This allows King to offer something unusual for its genre. Based on the plot, one might assume it’d bring a simple feel-good tale of a guy who hits rock bottom and rebounds via helpful deeds.

Gilliam seems unable to generate a “by the numbers” tale, and that means he constantly seems at odds with himself here. King provides a fairly conventional story/script that places an unconventional director in an awkward position.

Gilliam appears eager to break free from the story’s confines but he remains somewhat handicapped by the nature of the narrative. This means Gilliam’s attempts to turn King into a “Terry Gilliam Movie” can feel awkward much of the time.

It doesn’t help that King can feel pretty dated. Some of that simply comes from the Jack character, as he represents the Howard Stern style of “shock jock” popular 30 years ago, a format that seems to have substantially faded over that span.

King also comes with a very 90s view of the homeless and society in general. Of course, it should feel like part of its era, but nonetheless, these elements “age” the movie and make it seem too much like a product of is time that doesn’t translate especially well to the 2020s.

Gilliam enjoys a good cast, none of whom seem to blend well with Gilliam’s style. Williams essentially plays “the Robin Williams Character” – with a dollop of drama injected – while Bridges and others overact fairly relentlessly.

It feels like all other than Williams couldn’t adjust to Gilliam’s style of heightened reality so they overdid it. For reasons I can’t comprehend, Mercedes Ruehl won an Oscar for her excessively broad performance, but she doesn’t sit alone, as everyone here goes over the top.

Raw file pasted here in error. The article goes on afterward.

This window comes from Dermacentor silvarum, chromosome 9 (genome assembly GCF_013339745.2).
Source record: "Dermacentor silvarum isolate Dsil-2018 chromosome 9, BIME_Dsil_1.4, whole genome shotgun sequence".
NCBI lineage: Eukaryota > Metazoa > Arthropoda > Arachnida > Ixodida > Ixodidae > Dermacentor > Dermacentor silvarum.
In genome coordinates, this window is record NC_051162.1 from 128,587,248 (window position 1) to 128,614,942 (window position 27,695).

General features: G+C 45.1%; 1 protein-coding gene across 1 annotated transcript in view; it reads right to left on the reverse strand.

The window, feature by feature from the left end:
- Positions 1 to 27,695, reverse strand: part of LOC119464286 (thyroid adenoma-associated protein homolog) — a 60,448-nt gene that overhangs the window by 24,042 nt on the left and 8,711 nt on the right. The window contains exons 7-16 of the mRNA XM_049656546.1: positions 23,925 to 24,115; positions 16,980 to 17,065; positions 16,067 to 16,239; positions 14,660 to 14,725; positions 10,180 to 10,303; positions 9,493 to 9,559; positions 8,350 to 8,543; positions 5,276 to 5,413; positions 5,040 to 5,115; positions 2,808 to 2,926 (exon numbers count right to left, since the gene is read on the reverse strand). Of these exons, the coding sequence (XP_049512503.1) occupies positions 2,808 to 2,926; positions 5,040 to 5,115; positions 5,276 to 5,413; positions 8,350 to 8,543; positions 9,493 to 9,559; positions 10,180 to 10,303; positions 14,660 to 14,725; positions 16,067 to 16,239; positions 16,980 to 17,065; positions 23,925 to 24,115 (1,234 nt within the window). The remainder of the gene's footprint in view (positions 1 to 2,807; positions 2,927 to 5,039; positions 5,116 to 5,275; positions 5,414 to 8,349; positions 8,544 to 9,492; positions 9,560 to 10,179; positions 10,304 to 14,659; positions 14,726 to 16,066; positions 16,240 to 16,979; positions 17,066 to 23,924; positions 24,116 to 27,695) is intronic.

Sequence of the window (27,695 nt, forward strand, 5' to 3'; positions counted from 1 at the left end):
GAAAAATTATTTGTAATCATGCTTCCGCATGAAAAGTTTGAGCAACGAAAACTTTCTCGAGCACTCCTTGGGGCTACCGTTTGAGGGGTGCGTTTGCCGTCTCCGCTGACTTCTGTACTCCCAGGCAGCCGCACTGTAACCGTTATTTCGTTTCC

Ultimately Fisher King feels like a “bridge” movie, one that allowed Gilliam to go from the pure fantasy of Munchausen to the darker sci-fi of 12 Monkeys. It just doesn’t feel like a great match for the director, as his style butts heads with the story he wants to tell.

The Disc Grades: Picture B/ Audio B/ Bonus B+

The Fisher King appears in an aspect ratio of 1.85:1 on this Blu-ray Disc. A product of its era, this became a largely positive presentation.

Sharpness varied but usually appeared pretty good. Some interiors and nighttime shots could be a little on the soft side, but much of the film displayed nice accuracy.

I saw no issues with jagged edges or shimmering, and edge haloes remained absent. Print flaws also failed to appear, and grain felt natural.

The film’s palette leaned toward earthy tones, with a reddish/orange slant much of the time. Within these choices, though, the colors felt appropriate.

Blacks appeared dark and dense, and shadows looked smooth despite the minor softness that manifested during low-light elements. Though it could show its age, the image usually fared pretty well.

As for the film’s DTS-HD MA 5.1 soundtrack, it worked fine for its vintage as well. Given the movie’s ambitions, it didn’t always sizzle, but it packed a decent punch when necessary.

Music showed good stereo presence, and the various channels contributed solid engagement to the side and rear. Much of the material remained atmospheric, but the movie’s wilder scenes – like Jack’s introduction to Parry – managed to open up the side and rear speakers in a moderate manner.

Audio quality also seemed fine. Speech was reasonably natural and concise, while music showed acceptable pep and clarity.